Cameras capture breakdown of tip vortices during bird flight
High-speed cameras have been used to observe the vortices created as a bird flaps its wings. Scientists at Stanford University in California found that vortices broke down after two or three wing beats, which has never been seen before and challenges theories for calculating lift.
Using four cameras running at 1,000 frames per second, a high-speed laser and a willing slow-flying parrot equipped with custom 3D printed laser goggles, the researchers captured images of the wingtip vortices, rotating air left behind a wing as the bird generates lift.
The study, which could have implications for the development of flapping wing micro air vehicles, was published on 6 December in the journal Bioinspiration and Biomimetics.
Birds shed well-defined vortices in their wake as they fly, which are shaped by the aerodynamic lift forces generated by the wings and body. The vortices are tiny air tornadoes resulting from how the bird manipulates the air with its wings.
‘We measured the three-dimensional dynamics of the tip vortex in great detail, and what we found was surprising,’ explained senior researcher Dr David Lentink. ‘The bird’s tip vortices broke down violently and quickly about two or three wing beats after they were generated. Although this breakdown is commonly seen in the tip vortices generated by airliners… it has never been observed in bird flight before.’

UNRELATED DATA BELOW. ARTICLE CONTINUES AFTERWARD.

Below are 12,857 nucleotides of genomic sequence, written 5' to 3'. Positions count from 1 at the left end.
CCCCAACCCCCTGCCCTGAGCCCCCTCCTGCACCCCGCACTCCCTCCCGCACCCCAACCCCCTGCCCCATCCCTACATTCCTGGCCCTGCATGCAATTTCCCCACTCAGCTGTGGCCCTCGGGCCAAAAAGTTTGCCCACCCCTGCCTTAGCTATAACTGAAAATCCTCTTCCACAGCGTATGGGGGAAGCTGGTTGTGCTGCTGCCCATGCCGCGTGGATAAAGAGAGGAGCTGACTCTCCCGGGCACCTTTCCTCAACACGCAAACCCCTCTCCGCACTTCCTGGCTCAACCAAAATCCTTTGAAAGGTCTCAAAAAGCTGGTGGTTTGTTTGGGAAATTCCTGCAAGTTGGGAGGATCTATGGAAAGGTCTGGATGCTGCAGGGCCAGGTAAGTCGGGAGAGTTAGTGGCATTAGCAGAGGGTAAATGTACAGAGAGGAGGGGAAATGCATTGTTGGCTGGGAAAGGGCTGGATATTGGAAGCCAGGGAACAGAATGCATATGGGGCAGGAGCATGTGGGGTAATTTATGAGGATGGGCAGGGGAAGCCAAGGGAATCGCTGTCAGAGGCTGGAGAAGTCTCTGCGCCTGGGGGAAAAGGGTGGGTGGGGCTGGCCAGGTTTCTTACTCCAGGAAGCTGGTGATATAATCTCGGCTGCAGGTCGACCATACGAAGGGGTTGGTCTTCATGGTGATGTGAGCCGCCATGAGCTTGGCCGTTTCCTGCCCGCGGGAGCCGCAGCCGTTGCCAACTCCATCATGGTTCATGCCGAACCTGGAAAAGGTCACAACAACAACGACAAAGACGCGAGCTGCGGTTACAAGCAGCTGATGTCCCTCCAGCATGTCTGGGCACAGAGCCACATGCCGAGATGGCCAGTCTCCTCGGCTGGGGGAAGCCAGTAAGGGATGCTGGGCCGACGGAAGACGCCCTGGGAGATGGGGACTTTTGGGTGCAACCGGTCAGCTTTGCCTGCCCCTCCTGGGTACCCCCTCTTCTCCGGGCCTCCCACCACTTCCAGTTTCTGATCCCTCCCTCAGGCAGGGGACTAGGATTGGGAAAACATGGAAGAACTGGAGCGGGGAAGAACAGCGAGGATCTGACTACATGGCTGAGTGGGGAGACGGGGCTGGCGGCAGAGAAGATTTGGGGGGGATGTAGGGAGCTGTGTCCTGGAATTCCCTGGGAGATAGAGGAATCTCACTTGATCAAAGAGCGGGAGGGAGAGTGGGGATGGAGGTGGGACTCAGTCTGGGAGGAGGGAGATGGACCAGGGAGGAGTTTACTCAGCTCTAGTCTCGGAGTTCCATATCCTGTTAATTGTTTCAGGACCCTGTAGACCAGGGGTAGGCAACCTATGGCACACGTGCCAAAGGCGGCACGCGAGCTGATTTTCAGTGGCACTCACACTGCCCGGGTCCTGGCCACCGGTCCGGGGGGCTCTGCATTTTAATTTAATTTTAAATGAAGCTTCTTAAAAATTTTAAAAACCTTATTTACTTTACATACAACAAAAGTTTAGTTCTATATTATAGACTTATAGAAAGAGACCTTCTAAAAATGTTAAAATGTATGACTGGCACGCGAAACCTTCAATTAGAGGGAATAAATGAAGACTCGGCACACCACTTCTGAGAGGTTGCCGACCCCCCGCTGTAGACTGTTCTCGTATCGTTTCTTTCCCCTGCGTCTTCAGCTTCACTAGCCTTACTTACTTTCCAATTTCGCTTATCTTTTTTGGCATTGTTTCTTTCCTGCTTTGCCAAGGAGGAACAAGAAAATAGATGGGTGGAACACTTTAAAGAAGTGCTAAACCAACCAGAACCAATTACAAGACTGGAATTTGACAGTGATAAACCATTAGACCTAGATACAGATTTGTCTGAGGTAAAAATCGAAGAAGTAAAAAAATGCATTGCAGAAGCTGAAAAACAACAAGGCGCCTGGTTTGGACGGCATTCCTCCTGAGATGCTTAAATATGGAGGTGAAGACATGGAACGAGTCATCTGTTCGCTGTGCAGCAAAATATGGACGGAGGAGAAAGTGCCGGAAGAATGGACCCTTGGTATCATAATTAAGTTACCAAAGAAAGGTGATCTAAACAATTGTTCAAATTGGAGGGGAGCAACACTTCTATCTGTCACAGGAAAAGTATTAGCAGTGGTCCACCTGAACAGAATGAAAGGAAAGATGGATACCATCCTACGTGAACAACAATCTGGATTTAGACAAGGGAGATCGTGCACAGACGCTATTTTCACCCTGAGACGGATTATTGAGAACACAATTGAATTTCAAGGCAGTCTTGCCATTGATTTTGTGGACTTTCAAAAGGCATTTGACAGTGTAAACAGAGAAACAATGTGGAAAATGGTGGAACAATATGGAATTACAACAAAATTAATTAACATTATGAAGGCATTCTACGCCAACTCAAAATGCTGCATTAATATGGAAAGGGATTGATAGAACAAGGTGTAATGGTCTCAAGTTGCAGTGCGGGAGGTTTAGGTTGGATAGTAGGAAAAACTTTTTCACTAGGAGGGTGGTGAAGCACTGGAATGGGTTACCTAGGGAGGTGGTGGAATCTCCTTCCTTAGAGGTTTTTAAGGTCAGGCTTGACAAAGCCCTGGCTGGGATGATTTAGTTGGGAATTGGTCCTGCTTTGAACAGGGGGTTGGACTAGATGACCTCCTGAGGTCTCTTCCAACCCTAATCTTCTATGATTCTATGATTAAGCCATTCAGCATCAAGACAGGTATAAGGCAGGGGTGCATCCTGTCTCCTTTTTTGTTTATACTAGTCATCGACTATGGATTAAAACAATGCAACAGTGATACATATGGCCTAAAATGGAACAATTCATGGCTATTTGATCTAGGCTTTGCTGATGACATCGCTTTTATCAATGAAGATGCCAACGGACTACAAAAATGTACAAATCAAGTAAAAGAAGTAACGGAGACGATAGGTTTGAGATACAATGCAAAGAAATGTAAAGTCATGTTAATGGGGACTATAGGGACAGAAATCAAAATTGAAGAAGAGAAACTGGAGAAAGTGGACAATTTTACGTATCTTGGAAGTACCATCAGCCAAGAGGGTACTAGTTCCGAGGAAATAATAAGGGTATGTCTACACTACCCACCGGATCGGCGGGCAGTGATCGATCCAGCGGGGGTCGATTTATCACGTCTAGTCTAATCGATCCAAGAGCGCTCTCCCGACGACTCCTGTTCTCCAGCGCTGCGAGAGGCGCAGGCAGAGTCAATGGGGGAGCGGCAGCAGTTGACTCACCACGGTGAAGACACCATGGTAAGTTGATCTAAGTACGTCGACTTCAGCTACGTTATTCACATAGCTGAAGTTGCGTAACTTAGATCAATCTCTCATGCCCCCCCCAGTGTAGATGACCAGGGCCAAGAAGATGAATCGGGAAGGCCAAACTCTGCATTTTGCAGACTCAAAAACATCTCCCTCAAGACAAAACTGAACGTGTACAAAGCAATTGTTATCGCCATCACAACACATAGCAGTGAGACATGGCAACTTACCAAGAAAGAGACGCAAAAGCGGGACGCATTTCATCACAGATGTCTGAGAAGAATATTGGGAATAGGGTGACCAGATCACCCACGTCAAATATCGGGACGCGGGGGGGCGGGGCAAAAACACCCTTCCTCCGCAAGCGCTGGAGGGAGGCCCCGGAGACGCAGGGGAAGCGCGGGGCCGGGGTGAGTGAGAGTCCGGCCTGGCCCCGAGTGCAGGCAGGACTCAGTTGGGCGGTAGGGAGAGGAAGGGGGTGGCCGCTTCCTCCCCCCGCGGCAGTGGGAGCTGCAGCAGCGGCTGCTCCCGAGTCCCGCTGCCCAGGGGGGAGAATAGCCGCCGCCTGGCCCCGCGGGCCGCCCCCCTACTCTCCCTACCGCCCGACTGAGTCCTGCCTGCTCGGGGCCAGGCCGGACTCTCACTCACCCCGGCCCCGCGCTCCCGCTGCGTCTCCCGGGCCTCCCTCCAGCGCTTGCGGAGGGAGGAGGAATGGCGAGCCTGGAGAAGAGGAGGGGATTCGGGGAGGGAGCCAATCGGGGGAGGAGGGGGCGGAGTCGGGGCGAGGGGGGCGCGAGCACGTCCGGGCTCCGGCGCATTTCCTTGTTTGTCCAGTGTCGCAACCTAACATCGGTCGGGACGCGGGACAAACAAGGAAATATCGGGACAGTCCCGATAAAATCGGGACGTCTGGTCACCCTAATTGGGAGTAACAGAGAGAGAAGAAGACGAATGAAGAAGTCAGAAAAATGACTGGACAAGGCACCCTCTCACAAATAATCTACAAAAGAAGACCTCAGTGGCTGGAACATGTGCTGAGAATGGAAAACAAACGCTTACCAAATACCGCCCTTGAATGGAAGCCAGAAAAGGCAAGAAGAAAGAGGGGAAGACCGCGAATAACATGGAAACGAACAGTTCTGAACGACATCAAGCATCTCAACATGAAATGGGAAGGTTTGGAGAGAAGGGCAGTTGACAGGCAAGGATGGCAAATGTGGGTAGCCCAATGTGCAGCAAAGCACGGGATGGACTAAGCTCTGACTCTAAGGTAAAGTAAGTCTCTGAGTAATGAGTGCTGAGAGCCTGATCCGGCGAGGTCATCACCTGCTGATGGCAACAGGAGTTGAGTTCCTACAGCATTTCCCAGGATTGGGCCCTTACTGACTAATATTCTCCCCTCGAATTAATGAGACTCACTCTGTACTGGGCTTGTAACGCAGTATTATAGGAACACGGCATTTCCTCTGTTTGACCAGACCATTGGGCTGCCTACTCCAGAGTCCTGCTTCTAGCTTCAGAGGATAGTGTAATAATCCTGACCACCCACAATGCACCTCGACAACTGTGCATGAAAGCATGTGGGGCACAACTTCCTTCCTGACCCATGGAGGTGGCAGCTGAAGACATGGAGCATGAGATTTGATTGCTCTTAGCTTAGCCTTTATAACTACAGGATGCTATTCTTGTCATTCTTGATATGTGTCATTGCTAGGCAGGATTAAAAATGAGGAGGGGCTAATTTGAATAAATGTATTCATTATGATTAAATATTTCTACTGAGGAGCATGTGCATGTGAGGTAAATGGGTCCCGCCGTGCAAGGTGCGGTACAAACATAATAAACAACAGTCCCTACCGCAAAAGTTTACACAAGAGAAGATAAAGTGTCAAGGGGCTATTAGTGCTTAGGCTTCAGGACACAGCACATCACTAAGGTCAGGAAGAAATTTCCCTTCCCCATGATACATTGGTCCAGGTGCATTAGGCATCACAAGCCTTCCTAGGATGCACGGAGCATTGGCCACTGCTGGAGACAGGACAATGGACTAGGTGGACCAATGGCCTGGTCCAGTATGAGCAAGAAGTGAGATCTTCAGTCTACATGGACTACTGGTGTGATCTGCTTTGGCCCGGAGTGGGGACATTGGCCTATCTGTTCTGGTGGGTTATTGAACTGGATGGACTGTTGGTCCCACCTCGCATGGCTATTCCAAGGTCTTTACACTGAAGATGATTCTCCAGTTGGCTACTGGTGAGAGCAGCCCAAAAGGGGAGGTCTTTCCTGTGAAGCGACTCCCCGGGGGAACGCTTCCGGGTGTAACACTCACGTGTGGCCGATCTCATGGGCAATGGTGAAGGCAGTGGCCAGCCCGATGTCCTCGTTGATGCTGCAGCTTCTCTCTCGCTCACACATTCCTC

To visualise the breakdown of the tip vortices generated by the bird in the lab, the researchers released a small amount of odourless particles, which tracked the motion of the tip vortices.
The motion of the particles, generated as the bird flew through a laser sheet, was captured with high speed video and analysed to calculate the velocity of the air whirls. It was the first time vortex breakdown has been observed and measured accurately in the wake of a bird.
‘Based on these velocity measurements, it is theoretically possible to calculate the lift force generated by the bird at the moment it sets the air in motion. However, we found that the three most commonly published lift models, and their many variations, failed to predict the lift generated by the bird. We thus found that not only the vortices, but also the well-accepted theories for calculating lift, broke down,’ Dr Lentink said.